American cheetah

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American cheetah
Temporal range: Late Pliocene to Late Pleistocene 2.6–0.011 Ma
Scientific classification e
Kingdom: Animalia
Phylum: Chordata
Class: Mammalia
Order: Carnivora
Suborder: Feliformia
Family: Felidae
Subfamily: Felinae
Genus: Miracinonyx
Adams (1979)
Species
  • M. inexpectatus Cope (1895)
  • M. trumani Orr (1969)

The American cheetah is either of two feline species of the extinct genus Miracinonyx, endemic to North America during the Pleistocene epoch (2.6 million to 12,000 years ago) and morphologically similar to the modern cheetah (Acinonyx jubatus).[1] These cats were originally known from fragments of skeletons, but nearly complete skeletons have been recovered from Natural Trap Cave in northern Wyoming.[2]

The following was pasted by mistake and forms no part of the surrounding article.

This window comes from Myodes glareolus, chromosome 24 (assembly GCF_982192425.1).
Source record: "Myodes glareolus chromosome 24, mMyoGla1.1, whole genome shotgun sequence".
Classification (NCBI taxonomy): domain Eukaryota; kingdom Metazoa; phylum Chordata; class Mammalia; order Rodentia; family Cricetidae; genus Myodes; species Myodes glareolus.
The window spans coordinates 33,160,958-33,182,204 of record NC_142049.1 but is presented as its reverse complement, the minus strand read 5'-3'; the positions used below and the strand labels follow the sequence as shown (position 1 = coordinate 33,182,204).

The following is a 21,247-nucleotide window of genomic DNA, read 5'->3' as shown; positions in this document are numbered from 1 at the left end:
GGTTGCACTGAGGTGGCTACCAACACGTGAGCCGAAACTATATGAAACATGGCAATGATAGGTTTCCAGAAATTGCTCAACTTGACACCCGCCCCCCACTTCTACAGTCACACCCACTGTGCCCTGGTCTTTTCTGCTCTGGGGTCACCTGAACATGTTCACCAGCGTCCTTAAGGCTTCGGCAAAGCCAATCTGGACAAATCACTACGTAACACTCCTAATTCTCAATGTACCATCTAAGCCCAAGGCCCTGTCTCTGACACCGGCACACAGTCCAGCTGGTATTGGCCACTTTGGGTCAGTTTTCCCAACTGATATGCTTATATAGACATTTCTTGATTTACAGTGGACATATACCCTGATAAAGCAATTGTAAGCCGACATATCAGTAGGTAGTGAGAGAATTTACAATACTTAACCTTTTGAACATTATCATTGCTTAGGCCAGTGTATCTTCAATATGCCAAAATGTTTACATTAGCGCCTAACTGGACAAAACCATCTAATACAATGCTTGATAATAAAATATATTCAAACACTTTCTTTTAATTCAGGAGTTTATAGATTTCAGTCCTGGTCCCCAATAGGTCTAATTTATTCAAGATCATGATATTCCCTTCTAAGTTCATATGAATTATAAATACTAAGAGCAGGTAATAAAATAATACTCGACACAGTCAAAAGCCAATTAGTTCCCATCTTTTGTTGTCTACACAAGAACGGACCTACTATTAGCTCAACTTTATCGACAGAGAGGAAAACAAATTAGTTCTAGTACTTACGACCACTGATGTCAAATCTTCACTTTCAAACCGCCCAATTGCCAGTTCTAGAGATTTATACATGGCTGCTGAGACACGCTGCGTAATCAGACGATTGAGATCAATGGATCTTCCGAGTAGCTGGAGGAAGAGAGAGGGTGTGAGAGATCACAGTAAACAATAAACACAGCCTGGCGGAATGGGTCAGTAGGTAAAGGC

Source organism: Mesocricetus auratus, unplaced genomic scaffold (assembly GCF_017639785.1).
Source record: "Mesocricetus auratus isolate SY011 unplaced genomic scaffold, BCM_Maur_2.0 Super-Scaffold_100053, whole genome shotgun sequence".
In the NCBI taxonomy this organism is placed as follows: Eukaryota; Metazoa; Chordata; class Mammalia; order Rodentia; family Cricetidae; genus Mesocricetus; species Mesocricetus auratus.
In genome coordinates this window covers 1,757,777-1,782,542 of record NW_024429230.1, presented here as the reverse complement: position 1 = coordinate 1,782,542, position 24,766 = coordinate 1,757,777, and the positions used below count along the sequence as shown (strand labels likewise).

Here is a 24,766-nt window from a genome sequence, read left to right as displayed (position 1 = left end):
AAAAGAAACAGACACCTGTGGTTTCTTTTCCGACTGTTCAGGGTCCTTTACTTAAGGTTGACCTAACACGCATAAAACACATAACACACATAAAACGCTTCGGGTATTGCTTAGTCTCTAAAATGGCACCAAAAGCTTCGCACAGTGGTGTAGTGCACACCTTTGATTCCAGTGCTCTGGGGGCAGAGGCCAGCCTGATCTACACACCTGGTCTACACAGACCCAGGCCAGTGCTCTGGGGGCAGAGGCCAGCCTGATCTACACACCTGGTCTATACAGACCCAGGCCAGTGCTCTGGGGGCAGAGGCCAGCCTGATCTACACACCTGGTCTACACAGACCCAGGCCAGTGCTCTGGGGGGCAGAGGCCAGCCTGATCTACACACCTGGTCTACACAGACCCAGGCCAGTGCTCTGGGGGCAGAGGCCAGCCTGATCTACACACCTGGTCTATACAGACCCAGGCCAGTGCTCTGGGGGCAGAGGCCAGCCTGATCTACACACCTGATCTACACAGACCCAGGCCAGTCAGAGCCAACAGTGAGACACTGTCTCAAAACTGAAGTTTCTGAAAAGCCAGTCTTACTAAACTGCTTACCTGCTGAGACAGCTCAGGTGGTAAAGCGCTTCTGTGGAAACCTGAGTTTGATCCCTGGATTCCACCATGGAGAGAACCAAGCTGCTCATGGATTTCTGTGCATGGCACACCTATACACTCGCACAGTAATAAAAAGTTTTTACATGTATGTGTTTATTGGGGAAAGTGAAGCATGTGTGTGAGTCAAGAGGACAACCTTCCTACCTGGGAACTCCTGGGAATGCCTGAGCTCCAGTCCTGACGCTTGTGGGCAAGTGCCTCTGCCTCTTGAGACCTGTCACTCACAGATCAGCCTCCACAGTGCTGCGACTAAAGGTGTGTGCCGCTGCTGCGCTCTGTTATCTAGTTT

The two species commonly identified are M. inexpectatus and M. trumani. Sometimes, a third species, M. studeri, is included, but it is more often listed as a junior synonym of M. trumani. Both species are similar to the modern cheetah, with faces shortened and nasal cavities expanded for increased oxygen capacity, and legs proportioned for swift running. However, these similarities may not be inherited from a common ancestor, but may instead result from either parallel or convergent evolution. These were larger than a modern cheetah and similar in size to a modern northern cougar. Body mass was typically around 70 kg (150 lb), with a head-and-body length of 170 cm (67 in), tail length around 92 cm (36 in), and shoulder height of 85 cm (33 in).[3] Large specimens could have weighed more than 95 kg (209 lb).[4]

Taxonomy and evolution

Restoration of M. inexpectatus